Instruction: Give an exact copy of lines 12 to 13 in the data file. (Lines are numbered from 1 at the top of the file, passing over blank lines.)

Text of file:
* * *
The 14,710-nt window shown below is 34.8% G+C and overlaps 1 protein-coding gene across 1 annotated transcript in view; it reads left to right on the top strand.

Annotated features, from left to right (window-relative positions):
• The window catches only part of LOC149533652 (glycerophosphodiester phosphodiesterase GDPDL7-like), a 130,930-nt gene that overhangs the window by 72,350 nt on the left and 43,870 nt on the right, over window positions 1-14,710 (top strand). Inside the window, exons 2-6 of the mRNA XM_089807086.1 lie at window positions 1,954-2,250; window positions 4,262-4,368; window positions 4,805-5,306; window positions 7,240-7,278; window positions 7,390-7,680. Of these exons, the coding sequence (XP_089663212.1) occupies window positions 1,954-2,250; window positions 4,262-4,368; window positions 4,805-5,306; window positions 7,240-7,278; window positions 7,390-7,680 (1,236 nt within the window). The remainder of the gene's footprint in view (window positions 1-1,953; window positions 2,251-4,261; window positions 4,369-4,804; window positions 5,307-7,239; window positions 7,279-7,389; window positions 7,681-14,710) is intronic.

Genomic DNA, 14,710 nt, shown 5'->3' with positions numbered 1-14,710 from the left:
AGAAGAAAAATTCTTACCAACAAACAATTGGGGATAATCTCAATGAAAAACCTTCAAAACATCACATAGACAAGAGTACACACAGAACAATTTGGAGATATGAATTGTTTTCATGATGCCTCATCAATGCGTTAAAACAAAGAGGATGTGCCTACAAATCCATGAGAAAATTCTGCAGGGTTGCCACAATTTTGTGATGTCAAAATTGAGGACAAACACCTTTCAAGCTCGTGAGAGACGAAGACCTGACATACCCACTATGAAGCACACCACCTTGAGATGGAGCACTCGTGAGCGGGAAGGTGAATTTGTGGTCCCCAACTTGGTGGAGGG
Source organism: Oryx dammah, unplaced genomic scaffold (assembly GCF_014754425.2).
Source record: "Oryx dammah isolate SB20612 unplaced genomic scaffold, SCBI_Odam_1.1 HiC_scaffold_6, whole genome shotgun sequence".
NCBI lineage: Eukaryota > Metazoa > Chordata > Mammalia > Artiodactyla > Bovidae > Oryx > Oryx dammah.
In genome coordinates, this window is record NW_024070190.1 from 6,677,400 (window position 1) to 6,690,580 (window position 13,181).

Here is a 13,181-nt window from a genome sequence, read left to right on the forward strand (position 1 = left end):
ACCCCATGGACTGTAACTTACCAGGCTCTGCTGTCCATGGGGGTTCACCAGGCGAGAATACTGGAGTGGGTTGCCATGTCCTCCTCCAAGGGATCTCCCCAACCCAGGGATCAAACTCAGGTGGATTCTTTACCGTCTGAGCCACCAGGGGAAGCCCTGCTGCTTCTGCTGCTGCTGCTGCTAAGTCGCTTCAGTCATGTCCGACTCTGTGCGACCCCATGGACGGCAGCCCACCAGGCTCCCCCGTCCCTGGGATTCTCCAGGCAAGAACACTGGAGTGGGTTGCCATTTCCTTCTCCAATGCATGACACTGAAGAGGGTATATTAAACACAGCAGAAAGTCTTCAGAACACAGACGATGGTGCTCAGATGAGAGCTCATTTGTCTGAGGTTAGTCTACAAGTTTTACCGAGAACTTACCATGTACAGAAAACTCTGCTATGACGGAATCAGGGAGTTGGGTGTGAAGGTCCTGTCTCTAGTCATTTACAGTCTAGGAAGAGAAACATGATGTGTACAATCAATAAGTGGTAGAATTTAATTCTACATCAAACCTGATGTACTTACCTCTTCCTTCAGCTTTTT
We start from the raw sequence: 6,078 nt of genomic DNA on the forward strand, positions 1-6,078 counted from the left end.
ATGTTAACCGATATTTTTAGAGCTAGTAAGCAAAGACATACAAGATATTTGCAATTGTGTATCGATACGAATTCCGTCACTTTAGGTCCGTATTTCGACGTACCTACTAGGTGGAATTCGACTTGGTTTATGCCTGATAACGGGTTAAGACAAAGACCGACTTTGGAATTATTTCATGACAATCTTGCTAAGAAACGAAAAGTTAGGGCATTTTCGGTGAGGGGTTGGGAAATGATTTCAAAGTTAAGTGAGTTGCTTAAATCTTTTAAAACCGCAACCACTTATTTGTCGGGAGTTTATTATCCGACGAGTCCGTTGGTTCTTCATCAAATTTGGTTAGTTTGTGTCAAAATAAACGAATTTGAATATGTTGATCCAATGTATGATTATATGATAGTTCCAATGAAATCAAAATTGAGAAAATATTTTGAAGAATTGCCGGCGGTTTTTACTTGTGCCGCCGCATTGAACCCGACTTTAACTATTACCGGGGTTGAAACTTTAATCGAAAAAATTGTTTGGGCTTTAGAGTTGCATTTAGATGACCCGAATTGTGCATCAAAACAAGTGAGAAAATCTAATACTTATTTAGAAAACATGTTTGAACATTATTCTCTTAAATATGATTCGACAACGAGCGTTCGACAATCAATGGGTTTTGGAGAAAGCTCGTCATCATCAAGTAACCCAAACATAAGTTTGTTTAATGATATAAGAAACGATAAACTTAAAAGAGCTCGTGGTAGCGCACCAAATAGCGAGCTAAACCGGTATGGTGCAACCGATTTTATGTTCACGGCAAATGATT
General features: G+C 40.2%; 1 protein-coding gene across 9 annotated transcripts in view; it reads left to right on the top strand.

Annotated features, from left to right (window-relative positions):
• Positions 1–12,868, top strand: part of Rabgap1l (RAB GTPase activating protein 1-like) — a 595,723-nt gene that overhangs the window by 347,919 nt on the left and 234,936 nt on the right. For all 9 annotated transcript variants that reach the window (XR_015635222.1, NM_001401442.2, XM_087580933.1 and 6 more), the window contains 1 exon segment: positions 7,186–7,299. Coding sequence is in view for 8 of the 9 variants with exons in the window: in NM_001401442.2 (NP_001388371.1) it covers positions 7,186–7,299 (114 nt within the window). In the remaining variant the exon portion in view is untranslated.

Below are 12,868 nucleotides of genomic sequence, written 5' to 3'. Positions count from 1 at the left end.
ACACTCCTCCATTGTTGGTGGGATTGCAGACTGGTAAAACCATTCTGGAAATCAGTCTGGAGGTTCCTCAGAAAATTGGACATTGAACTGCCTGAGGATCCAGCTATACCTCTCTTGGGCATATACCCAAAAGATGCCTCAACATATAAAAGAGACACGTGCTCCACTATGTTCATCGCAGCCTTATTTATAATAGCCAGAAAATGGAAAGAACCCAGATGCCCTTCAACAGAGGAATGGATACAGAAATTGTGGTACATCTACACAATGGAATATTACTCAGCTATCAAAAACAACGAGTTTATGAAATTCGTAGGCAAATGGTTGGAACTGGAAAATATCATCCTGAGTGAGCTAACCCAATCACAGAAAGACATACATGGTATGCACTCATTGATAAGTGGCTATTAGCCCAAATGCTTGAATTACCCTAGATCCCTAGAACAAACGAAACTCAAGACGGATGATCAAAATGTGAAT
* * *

We start from the raw sequence: 6,078 nt of genomic DNA on the forward strand, positions 1-6,078 counted from the left end.
ATGTTAACCGATATTTTTAGAGCTAGTAAGCAAAGACATACAAGATATTTGCAATTGTGTATCGATACGAATTCCGTCACTTTAGGTCCGTATTTCGACGTACCTACTAGGTGGAATTCGACTTGGTTTATGCCTGATAACGGGTTAAGACAAAGACCGACTTTGGAATTATTTCATGACAATCTTGCTAAGAAACGAAAAGTTAGGGCATTTTCGGTGAGGGGTTGGGAAATGATTTCAAAGTTAAGTGAGTTGCTTAAATCTTTTAAAACCGCAACCACTTATTTGTCGGGAGTTTATTATCCGACGAGTCCGTTGGTTCTTCATCAAATTTGGTTAGTTTGTGTCAAAATAAACGAATTTGAATATGTTGATCCAATGTATGATTATATGATAGTTCCAATGAAATCAAAATTGAGAAAATATTTTGAAGAATTGCCGGCGGTTTTTACTTGTGCCGCCGCATTGAACCCGACTTTAACTATTACCGGGGTTGAAACTTTAATCGAAAAAATTGTTTGGGCTTTAGAGTTGCATTTAGATGACCCGAATTGTGCATCAAAACAAGTGAGAAAATCTAATACTTATTTAGAAAACATGTTTGAACATTATTCTCTTAAATATGATTCGACAACGAGCGTTCGACAATCAATGGGTTTTGGAGAAAGCTCGTCATCATCAAGTAACCCAAACATAAGTTTGTTTAATGATATAAGAAACGATAAACTTAAAAGAGCTCGTGGTAGCGCACCAAATAGCGAGCTAAACCGGTATGGTGCAACCGATTTTATGTTCACGGCAAATGATT